Musculoskeletal disorders are conditions which affect the muscles, joints and skeleton. There are over 200 different disorders, and the affected areas include the neck, back, hips, legs, knees, feet, shoulders and wrists. Over 10 million adults and 12,000 children in England suffer from a musculoskeletal disorder. The severity of the illness can vary widely, and often the pain and discomfort interferes with everyday activities. There are other conditions which exhibit musculoskeletal symptoms- such as osteoarthritis, gout and fibromyalgia. As we age, we are more likely to suffer from one of these conditions as our bones, joints and muscles can show signs of wear and tear, and start to wear out. Some activities can predispose us, such as poor posture when sitting at a desk for long periods. Symptoms generally take the form of pain, aches, stiffness and painful joints. Often treatment consists of NAIDS (Non-steroidal anti-inflammatory drugs) or topical analgesics.
Person obv suffering joint pain
There are other therapies which can help with the symptoms of musculoskeletal disorders, and in a lot of cases deal with the root cause to prevent reoccurrence. A chiropractor specialises in the diagnosis and treatment of disorders of the musculo-skeletal system. They treat mainly through the manual adjustment and manipulation of the spine. They use their hands to apply force to the supporting structures of the spine, as well as using a wealth of techniques designed to restore structural alignment to the spine. A chiropractor will treat “subluxation”, when the vertebrae are out of line, often resulting in functional loss. High velocity, short lever arm thrusts are applied to the vertebrae to reduce the pressure on joints and as a consequence provide pain relief. It has been shown that a chiropractic treatment can enhance the long term outcome for low back pain sufferers.1 They will advise you about your lifestyle, and may recommend an exercise regime. They can use tools such as back support belts, pillows and elastic bands as part of the treatment.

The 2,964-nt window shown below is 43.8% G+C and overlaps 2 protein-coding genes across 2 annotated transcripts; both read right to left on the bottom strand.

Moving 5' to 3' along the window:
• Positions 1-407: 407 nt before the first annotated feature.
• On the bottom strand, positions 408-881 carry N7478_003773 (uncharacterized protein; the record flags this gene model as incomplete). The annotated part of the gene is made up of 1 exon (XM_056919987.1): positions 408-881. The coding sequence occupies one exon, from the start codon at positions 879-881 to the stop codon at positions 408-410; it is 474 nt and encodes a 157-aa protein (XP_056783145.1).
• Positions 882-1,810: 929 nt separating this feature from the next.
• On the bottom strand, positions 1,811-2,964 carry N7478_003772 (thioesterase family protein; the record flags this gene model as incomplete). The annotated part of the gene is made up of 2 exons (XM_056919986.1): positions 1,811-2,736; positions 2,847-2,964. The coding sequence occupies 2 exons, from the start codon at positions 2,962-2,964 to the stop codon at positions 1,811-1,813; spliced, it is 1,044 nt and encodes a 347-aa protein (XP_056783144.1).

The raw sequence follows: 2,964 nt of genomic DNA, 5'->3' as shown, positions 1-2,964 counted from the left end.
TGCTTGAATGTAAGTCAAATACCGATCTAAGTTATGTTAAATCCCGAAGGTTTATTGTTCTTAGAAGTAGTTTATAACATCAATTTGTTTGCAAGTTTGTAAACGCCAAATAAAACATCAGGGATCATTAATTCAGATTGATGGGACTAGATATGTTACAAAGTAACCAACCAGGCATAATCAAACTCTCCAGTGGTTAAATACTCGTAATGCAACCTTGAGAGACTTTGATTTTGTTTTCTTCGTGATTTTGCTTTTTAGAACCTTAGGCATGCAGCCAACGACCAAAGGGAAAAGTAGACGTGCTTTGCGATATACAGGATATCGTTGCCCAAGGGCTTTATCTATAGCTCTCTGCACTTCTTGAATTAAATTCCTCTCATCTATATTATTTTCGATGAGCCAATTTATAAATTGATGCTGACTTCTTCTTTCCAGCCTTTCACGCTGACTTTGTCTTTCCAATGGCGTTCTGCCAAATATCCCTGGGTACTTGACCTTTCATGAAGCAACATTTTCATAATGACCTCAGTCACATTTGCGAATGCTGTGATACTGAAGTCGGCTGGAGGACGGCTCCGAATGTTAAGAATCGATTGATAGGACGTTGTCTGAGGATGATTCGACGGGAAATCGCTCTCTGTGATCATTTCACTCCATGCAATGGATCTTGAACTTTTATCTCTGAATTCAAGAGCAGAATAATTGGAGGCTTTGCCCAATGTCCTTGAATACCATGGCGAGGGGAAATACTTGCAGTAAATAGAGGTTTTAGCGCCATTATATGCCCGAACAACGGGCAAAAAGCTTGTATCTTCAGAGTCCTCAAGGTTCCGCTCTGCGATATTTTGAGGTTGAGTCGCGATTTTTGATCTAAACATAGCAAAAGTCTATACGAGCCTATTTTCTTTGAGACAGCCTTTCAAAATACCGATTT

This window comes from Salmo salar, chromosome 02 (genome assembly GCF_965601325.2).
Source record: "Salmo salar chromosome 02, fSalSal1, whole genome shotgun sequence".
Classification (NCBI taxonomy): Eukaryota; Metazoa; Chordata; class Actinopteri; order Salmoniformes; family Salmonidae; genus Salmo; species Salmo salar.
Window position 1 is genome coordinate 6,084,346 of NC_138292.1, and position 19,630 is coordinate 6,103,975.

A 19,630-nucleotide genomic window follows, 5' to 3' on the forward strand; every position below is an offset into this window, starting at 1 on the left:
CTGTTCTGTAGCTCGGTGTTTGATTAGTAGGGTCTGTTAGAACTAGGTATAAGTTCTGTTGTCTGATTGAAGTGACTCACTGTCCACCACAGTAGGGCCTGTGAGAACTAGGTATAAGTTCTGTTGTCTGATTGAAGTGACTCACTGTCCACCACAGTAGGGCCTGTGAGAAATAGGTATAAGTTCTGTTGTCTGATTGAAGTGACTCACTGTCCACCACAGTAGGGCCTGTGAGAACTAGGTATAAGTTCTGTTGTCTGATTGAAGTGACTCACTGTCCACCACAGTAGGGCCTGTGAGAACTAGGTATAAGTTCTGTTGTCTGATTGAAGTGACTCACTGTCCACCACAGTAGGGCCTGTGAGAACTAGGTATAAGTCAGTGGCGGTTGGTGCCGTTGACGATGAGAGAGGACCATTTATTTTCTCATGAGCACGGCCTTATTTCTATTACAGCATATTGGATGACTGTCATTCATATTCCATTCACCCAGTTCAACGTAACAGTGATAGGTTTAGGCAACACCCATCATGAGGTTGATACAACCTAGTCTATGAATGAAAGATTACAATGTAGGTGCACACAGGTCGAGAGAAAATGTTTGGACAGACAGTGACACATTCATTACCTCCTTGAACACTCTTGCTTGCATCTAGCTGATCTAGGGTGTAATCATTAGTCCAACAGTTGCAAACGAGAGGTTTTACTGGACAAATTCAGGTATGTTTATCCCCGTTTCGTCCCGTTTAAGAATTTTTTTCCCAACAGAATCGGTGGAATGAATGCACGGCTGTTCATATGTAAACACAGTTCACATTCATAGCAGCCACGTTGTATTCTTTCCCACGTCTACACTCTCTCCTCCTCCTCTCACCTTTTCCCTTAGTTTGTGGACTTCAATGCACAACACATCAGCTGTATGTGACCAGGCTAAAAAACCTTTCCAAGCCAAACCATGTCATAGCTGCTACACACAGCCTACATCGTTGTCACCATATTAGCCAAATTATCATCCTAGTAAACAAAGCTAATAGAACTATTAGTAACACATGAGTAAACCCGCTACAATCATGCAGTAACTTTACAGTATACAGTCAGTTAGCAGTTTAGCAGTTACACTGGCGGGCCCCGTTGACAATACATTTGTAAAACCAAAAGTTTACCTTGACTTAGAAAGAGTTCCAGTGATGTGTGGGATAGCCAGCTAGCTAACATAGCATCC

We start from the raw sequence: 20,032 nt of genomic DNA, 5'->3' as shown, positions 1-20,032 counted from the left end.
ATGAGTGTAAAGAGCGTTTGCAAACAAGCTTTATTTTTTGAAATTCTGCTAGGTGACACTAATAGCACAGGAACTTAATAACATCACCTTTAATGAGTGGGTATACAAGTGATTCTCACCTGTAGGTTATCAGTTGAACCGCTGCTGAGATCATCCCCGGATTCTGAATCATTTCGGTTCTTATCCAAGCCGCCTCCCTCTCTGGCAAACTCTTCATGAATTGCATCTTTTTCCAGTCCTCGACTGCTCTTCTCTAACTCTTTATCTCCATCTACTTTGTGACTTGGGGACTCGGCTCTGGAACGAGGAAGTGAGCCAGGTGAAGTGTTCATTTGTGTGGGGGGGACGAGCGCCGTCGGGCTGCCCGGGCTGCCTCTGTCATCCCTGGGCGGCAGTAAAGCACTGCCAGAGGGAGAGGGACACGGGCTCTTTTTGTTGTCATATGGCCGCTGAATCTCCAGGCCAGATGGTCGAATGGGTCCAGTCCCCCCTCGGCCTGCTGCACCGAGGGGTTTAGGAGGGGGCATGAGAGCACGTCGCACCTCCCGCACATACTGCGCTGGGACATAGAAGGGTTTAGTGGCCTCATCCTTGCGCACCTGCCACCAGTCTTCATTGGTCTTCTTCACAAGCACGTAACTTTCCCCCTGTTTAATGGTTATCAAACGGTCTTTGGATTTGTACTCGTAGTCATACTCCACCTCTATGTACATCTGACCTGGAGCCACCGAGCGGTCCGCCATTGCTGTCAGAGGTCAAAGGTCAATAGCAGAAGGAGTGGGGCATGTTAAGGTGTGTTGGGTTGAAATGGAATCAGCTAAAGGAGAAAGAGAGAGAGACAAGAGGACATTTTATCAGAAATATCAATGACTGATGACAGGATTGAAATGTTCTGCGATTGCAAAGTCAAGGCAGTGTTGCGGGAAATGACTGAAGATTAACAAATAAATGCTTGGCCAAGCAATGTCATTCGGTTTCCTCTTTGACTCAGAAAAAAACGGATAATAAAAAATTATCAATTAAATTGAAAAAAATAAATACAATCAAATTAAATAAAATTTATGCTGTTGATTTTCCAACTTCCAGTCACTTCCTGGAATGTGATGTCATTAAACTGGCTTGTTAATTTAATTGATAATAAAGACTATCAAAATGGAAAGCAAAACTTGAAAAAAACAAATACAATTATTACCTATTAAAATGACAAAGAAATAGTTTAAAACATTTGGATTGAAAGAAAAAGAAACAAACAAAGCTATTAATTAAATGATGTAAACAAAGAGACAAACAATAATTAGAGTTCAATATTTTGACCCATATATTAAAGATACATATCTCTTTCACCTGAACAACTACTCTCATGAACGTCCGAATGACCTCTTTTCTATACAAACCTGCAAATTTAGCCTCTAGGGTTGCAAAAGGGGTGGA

Chiro treating a patient